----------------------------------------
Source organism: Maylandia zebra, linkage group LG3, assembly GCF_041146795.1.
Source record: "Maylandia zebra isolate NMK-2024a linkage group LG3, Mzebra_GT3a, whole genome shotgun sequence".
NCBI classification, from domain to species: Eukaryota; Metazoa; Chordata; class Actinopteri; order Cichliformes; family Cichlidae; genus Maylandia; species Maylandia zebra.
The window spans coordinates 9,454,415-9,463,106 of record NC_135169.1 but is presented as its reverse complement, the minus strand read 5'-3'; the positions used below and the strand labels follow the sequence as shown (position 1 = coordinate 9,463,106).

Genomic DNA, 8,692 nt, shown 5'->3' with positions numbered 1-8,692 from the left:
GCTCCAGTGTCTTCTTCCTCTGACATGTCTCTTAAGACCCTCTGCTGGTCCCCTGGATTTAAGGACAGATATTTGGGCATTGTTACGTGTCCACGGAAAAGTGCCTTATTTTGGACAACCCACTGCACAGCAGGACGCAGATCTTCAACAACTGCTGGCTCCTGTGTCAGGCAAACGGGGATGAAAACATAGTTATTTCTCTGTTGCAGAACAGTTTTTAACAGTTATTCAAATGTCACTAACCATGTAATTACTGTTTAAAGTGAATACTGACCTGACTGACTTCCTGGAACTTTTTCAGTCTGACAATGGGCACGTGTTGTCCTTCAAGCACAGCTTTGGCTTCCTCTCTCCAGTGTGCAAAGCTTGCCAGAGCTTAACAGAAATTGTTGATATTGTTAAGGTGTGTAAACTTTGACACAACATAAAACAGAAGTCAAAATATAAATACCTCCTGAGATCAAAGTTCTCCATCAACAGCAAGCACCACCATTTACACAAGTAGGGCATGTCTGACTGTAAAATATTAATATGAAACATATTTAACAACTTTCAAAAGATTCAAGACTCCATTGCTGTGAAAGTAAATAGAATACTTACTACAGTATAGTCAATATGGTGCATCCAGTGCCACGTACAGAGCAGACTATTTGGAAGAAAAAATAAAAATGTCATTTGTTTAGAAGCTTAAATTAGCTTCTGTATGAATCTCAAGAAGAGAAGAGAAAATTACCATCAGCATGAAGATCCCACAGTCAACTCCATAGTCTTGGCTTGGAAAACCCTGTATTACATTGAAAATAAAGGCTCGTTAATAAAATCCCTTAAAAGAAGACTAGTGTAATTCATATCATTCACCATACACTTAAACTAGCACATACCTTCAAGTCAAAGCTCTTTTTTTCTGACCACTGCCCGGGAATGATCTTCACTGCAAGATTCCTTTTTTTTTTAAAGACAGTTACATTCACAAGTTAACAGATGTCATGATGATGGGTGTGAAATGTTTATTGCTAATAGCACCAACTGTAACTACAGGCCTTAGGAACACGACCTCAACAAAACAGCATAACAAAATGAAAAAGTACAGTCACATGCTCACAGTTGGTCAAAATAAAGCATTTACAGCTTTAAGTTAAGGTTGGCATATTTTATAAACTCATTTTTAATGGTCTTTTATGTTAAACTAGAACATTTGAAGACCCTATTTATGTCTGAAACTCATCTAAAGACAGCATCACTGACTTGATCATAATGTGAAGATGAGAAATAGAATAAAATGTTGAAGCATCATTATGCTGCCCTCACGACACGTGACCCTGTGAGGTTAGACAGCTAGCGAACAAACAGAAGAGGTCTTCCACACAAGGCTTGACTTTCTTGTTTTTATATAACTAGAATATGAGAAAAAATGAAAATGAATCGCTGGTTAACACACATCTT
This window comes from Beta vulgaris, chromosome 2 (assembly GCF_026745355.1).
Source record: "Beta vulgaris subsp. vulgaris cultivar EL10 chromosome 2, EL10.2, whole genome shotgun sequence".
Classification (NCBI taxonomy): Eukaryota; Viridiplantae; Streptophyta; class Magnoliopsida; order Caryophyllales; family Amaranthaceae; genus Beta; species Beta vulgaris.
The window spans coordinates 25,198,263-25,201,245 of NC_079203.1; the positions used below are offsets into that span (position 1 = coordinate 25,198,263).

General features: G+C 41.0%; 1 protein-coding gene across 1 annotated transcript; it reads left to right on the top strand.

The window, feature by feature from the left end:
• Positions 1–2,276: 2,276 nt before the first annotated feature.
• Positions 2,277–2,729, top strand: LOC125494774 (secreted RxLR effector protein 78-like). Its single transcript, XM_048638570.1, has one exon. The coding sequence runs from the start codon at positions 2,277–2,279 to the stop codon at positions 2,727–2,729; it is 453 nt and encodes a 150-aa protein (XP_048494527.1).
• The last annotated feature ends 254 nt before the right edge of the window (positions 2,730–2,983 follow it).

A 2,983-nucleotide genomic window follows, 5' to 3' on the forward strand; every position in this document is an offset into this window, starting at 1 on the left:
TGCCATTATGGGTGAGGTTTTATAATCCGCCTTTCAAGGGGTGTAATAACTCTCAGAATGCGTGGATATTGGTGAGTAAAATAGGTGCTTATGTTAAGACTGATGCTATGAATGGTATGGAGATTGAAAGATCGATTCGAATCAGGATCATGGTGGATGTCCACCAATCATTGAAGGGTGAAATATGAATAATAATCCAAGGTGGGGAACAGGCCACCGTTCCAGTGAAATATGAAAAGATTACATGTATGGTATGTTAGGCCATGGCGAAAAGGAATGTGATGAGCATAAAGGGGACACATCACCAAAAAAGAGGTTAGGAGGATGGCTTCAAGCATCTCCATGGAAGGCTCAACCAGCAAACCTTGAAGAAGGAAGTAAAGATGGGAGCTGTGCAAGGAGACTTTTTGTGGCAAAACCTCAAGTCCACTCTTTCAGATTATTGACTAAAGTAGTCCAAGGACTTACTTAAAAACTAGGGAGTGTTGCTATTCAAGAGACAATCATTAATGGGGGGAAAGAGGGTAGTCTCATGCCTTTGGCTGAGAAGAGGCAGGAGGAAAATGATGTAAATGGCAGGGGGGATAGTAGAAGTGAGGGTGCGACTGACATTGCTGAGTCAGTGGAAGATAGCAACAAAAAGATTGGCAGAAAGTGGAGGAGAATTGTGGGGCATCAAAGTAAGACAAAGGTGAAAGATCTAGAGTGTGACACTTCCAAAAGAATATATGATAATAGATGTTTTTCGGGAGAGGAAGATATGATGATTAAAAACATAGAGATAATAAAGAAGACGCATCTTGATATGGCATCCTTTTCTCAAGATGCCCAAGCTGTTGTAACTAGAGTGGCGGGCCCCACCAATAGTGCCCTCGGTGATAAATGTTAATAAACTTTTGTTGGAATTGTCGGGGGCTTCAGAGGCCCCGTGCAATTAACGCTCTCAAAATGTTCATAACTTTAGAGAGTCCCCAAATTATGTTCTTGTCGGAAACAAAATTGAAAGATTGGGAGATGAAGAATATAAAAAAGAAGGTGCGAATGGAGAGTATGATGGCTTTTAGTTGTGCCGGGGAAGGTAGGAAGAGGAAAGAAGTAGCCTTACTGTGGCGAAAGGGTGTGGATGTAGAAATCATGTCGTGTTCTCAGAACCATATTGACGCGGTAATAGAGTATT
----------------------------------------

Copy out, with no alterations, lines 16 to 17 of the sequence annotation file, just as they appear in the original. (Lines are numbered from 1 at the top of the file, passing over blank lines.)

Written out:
A 2,983-nucleotide genomic window follows, 5' to 3' on the forward strand; every position in this document is an offset into this window, starting at 1 on the left:
TGCCATTATGGGTGAGGTTTTATAATCCGCCTTTCAAGGGGTGTAATAACTCTCAGAATGCGTGGATATTGGTGAGTAAAATAGGTGCTTATGTTAAGACTGATGCTATGAATGGTATGGAGATTGAAAGATCGATTCGAATCAGGATCATGGTGGATGTCCACCAATCATTGAAGGGTGAAATATGAATAATAATCCAAGGTGGGGAACAGGCCACCGTTCCAGTGAAATATGAAAAGATTACATGTATGGTATGTTAGGCCATGGCGAAAAGGAATGTGATGAGCATAAAGGGGACACATCACCAAAAAAGAGGTTAGGAGGATGGCTTCAAGCATCTCCATGGAAGGCTCAACCAGCAAACCTTGAAGAAGGAAGTAAAGATGGGAGCTGTGCAAGGAGACTTTTTGTGGCAAAACCTCAAGTCCACTCTTTCAGATTATTGACTAAAGTAGTCCAAGGACTTACTTAAAAACTAGGGAGTGTTGCTATTCAAGAGACAATCATTAATGGGGGGAAAGAGGGTAGTCTCATGCCTTTGGCTGAGAAGAGGCAGGAGGAAAATGATGTAAATGGCAGGGGGGATAGTAGAAGTGAGGGTGCGACTGACATTGCTGAGTCAGTGGAAGATAGCAACAAAAAGATTGGCAGAAAGTGGAGGAGAATTGTGGGGCATCAAAGTAAGACAAAGGTGAAAGATCTAGAGTGTGACACTTCCAAAAGAATATATGATAATAGATGTTTTTCGGGAGAGGAAGATATGATGATTAAAAACATAGAGATAATAAAGAAGACGCATCTTGATATGGCATCCTTTTCTCAAGATGCCCAAGCTGTTGTAACTAGAGTGGCGGGCCCCACCAATAGTGCCCTCGGTGATAAATGTTAATAAACTTTTGTTGGAATTGTCGGGGGCTTCAGAGGCCCCGTGCAATTAACGCTCTCAAAATGTTCATAACTTTAGAGAGTCCCCAAATTATGTTCTTGTCGGAAACAAAATTGAAAGATTGGGAGATGAAGAATATAAAAAAGAAGGTGCGAATGGAGAGTATGATGGCTTTTAGTTGTGCCGGGGAAGGTAGGAAGAGGAAAGAAGTAGCCTTACTGTGGCGAAAGGGTGTGGATGTAGAAATCATGTCGTGTTCTCAGAACCATATTGACGCGGTAATAGAGTATT